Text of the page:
Charly Machin

Charly is the founder of Driller Queens. Growing up in her UK home, calling a handyman was like swearing — you didn’t do it. After moving to Berlin in 2015, she started Driller Queen’s predecessor ‘Girl with a drill’ in 2017 as a side hustle to her job as a graphic designer. It grew bigger than she had anticipated and in early 2019 it became a ‘full-hustle”. Charly is a handywork all-rounder, has an unhealthy obsession with DIY Youtube videos.

Charly virtually sat down with The Bloom to share her story, and all the exciting tidbits on what it's like to start a badass business (their motto is literally Be the queen of your own castle .... Yasss cue *virtual snaps*!!) focused on empowering and prioritising women*, trans, and non-binary craftspeople. 

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How was the idea for Driller Queens born, and what led you to a “full-hustle” commitment?  

It’s first incarnation, ‘Girl with a drill’ was just me running around Berlin with a drill. I was working full time as a Brand Designer and needed a second income. It got popular, and I couldn’t keep up with the amount of customers (wonderful problem to have). At the end of 2018 I was headhunted to a new job, and 3 months later fired from it - so I decided to make my side hustle a full hustle.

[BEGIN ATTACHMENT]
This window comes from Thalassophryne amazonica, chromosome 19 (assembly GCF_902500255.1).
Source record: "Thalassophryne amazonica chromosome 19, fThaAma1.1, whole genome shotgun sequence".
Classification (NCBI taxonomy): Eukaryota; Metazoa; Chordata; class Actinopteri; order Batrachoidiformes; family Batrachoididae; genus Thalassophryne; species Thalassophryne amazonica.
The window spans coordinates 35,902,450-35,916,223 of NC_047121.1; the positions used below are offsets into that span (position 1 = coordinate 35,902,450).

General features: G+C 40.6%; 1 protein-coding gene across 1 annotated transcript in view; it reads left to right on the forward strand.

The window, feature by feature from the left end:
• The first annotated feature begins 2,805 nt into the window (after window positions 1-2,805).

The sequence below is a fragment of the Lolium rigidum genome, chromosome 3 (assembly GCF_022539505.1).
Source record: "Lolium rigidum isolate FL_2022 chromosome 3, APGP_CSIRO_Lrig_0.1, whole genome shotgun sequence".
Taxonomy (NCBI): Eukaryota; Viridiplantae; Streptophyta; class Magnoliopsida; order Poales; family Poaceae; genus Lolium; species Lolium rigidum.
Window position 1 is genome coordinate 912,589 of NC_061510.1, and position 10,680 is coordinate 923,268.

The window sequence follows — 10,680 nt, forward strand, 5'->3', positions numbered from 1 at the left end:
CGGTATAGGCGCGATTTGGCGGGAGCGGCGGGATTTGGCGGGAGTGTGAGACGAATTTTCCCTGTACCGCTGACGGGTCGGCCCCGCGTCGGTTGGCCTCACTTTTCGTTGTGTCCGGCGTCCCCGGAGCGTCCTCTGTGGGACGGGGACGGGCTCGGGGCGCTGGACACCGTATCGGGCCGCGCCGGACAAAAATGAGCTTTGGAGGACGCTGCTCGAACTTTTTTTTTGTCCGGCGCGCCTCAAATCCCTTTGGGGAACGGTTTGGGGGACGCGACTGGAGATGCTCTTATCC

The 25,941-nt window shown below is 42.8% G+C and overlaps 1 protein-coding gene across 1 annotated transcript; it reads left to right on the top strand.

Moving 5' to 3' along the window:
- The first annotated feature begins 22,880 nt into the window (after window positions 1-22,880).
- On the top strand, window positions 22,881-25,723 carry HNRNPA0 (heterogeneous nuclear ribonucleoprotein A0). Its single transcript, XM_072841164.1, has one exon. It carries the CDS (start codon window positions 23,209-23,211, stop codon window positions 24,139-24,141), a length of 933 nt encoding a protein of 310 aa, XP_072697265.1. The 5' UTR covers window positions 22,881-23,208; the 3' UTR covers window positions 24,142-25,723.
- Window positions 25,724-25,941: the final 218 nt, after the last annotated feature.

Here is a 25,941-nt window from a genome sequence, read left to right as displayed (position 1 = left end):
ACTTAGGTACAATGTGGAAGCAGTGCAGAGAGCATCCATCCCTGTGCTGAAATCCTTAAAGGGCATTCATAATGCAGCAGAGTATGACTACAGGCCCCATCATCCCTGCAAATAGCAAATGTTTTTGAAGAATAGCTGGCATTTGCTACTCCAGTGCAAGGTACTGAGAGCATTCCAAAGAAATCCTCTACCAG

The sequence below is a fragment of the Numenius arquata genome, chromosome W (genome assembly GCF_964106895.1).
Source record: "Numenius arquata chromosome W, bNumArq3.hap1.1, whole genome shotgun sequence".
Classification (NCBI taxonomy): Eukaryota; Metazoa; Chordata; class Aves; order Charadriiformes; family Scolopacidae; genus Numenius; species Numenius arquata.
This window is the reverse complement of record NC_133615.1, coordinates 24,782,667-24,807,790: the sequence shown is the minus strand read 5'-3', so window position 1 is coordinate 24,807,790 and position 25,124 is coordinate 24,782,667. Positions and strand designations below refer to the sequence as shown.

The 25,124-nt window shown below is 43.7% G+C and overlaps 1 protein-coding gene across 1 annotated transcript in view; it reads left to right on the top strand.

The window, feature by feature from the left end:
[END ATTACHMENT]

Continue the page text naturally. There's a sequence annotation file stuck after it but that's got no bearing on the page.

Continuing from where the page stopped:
Walk us through a day in the life of Charly: what does a typical day look like for you?

In the pre-coronavirus: Normally I start the day with coffee and ‘bedmin’ (doing admin from bed, to trick myself into thinking that I’m not actually working). I’d answer enquiries, plan larger projects, work on content, or tackle some of the ever present ‘long-scary-German-forms’ we need to complete.

Then I’d check what jobs I have and what the team has booked in that day and start packing my toolbag. I use a big tool rucksack that carries everything I need so I can zip around on the Ubahn (public transport system in Berlin) easily. If it’s a local job I use a bike trailer - it’s actually an old pet trailer I repurposed - so folks always think I’m carrying a cute dog, and they’re pretty disappointed when they peek inside and it’s a bunch of tools!

I work through my jobs, getting gradually dustier and dustier - often answering customer emails and messages whilst I’m travelling between jobs.

In the post-coronavirus: I wake up and attempt to remember what day it is - my calendar doesn’t have it’s normal anxiety inducing level of entries in it anymore! - I’ve been doing a few one on one mini workshops via video, chatting to potential partners and we’re lucky to still have press requests. I spend a lot of my day automating our systems, building more of the website and improving all the stuff I didn’t have time to before.

Lately we’ve been fine tuning our new safety procedures and we’re on a big hiring push - so we’re still very busy, just in different ways!

What have been some of the most challenging aspects of founding your own business?  

Aside from the aforementioned ‘long-scary-German-forms’, it’s been tricky for us to be taken seriously, as we’re not a tech company. A lot of people see us as a bit of a gimmick, and I’ve been told before that my business is ‘cute’ or ‘a fun idea’. I attend a lot of start up meetings and they can be *very* challenging.